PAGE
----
Avoiding cliches and purple prose

The next item on the Elements of Fiction Editing Checklist packs in several problems we see in novice writers’ voices:

The author avoids flowery or “purple” prose, as well as cliches, recycled phrases, and unnecessarily repeated words.

purple prose
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Now, there are some words you need to repeat or you’ll sound nutty. I remember once a critique partner pointed out that I had used the word “door” three times within a half-page. But he had to admit, there wasn’t really a good substitute. To use thesaurus words like portal or aperture would just be silly. But don’t repeat the word if you can get away without it. For example: He opened the door. She walked through the door.

Instead you could put: He opened the door, and she walked through.

Recycled phrases are the individual verbal tics we have. If they’re very clever, they can become catchphrases, like the “X points for Gryffindor” line that recurs throughout the Harry Potter series. But when they’re not clever, they just get annoying, like the teacher who says “you see what I mean?” every two minutes. We all have them. One of mine is “just a bit.” Don’t stress over them when you’re writing, but editing is the time to replace them with variations. Or take them out.

Cliches are phrases that are recycled at a cultural level. Garner’s Modern American Usage cites a bunch to watch for. Here’s a representative sample:

  • At the end of the day
  • Conspicuous by its absence
  • Moment of truth
  • Throw the baby out with the bathwater

In conversation, these can have their place, but in professional writing, especially fiction writing, we should strive to express things in ways that are unique to our writing voice. If you’ve used a phrase because you’ve heard other people use it, chances are it’s a good candidate for rewriting.

Identifying Purple Prose

Purple prose is distinct from eloquence or literary fiction. Extravagant, even florid, sentences can have a place if they are done well. Paul West, writing in the New York Times, cites some great examples of what he calls purple prose done well. His article is good, but in my estimation, purple prose is not only “verbal ostentation,” as he puts it, but is by definition a poorly executed attempt at literary eloquence.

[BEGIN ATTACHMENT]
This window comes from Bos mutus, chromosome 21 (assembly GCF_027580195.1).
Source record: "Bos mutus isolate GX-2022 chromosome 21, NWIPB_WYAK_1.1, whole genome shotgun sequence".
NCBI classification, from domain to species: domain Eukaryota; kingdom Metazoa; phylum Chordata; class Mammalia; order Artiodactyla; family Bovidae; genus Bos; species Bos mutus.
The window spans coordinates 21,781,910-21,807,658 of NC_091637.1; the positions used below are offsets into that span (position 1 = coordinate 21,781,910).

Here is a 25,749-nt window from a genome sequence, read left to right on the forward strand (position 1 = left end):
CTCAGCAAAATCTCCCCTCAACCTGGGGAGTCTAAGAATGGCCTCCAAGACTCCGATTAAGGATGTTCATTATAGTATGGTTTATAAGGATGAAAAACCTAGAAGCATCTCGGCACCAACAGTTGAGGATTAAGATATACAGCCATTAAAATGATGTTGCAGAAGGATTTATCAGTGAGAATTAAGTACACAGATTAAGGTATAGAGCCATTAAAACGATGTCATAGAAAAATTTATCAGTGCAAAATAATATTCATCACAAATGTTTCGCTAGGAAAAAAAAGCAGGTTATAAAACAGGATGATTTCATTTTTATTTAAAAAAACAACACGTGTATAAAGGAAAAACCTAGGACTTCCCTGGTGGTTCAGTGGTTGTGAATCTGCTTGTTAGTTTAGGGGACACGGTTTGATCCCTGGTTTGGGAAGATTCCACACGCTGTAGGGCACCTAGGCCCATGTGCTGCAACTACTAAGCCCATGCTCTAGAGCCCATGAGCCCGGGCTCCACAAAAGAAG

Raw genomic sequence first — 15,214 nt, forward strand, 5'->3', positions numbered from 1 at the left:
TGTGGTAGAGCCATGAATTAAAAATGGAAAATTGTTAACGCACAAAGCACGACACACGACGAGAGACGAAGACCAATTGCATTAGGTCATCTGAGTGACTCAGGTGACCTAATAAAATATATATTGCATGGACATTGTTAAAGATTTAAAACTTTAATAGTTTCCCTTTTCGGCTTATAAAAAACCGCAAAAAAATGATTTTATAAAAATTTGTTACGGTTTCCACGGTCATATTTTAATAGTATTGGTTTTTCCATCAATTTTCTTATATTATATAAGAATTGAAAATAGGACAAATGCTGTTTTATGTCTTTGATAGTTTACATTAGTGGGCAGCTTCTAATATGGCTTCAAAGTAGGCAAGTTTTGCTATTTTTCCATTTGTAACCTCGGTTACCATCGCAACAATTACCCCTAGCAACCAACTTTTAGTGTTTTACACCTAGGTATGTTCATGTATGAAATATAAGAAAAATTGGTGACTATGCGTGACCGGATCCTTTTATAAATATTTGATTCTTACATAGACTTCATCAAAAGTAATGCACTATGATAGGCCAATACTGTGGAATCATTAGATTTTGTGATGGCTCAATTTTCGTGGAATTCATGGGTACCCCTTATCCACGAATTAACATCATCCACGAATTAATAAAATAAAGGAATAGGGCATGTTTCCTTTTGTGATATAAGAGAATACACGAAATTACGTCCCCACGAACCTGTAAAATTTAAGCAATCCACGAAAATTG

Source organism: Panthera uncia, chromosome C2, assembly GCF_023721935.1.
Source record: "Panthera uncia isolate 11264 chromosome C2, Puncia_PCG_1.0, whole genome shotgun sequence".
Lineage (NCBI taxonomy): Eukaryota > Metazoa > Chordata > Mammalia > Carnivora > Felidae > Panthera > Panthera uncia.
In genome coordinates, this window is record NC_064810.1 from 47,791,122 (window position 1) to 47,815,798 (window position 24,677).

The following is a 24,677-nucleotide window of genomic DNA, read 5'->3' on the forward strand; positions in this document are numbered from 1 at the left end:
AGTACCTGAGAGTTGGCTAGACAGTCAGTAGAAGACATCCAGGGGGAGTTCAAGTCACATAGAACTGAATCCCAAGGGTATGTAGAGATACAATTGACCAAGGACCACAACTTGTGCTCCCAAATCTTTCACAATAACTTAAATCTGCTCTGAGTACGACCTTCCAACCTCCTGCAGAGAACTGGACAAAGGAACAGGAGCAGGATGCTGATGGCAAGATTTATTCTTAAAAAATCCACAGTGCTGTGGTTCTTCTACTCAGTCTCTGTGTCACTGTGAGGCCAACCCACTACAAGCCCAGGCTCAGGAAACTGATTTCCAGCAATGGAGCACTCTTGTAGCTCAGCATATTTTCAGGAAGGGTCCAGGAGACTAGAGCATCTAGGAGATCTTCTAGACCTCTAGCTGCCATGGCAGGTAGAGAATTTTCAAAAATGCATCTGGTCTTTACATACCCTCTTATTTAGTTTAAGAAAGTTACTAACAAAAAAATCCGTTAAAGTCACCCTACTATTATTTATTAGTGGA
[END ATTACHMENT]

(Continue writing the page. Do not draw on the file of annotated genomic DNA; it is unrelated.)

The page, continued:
Purple is immoral, undemocratic and insincere; at best artsy, at worst the exterminating angel of depravity. So long as originality and lexical precision prevail, the sentient writer has a right to immerse himself or herself in phenomena and come up with as personal a version as can be. A writer who can’t do purple is missing a trick. A writer who does purple all the time ought to have more tricks.—Paul West

Eloquence and literary flair have their place, but they must genuinely come from within you. Verbal ostentation can’t be a mask you don so people will see you as a “real writer.” Such attempts backfire. Your voice must be authentic.

The problem with dressing up your prose with flowery writing you’re not accustomed to is that you won’t be able to keep it up. Eventually, your true self will come out. And you know what? That’s usually for the best. More on finding your natural voice next time. For now, remember that the most important point about voice is this one:

The voice is consistent.

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  1. Had to laugh at myself over something similar. For one story, an editor told me she felt “rainbow-ized” in the first few paragraphs. Totally baffled me — I only saw two colors (blue and green) mentioned.
    It had to do with our separate backgrounds. Mine includes many years as a machinist, so when I wrote copper, silver, gold, bronze, I was talking about actual metals, not colors. The editor wanted me to see it for myself, but she finally had to tell me. I felt really dense when she pointed it out.

  2. Oh, that’s not fair. You can’t write about bronze and copper without using the words. Don’t feel dense—lots of words have double meanings.

  3. Glynda Francis says:

    LOL I’m usually fine with picking up on double (or triple, quadruple) meanings, but I was totally locked on my sentences referring to metals.
    We all have our brain farts–just gotta chuckle and learn from them. 🙂

  4. […] beyond itself for a high, lofty feel the author can’t sustain. This usually comes across as inconsistent, stilted, full of purple prose, or even unnatural. Your job as a critique partner is not rewriting to “improve” the voice. […]

  5. […] Stick with your natural tone and you are far more likely to succeed. For more on what purple prose is and when it might actually work, see my Elements of Fiction article “Avoiding cliches and purple prose.” […]

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